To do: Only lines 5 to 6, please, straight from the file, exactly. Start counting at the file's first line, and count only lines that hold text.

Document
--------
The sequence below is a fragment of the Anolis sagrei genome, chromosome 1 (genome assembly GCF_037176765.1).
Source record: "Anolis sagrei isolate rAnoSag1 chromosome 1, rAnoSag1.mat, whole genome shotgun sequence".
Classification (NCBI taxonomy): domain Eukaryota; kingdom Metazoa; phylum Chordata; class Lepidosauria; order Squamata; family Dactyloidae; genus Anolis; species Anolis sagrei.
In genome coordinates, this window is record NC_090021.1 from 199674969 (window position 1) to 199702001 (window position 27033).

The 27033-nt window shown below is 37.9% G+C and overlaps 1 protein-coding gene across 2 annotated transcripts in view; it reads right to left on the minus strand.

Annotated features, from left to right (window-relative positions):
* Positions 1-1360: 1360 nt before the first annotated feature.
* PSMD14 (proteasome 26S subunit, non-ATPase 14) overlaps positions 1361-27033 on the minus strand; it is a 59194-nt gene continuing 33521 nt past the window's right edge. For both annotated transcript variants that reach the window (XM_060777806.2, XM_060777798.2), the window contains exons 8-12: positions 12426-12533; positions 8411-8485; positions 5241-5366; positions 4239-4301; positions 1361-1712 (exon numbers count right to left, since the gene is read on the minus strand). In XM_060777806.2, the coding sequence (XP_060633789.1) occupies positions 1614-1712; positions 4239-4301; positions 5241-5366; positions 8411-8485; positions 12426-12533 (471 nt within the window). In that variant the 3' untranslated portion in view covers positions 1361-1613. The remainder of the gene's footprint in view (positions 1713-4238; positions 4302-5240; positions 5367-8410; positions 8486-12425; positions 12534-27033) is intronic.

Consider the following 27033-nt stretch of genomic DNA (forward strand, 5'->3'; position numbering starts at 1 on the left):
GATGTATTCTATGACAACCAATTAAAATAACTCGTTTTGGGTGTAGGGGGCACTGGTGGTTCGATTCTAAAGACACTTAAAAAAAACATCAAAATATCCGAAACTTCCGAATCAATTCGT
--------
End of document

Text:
The 27033-nt window shown below is 37.9% G+C and overlaps 1 protein-coding gene across 2 annotated transcripts in view; it reads right to left on the minus strand.

Annotated features, from left to right (window-relative positions):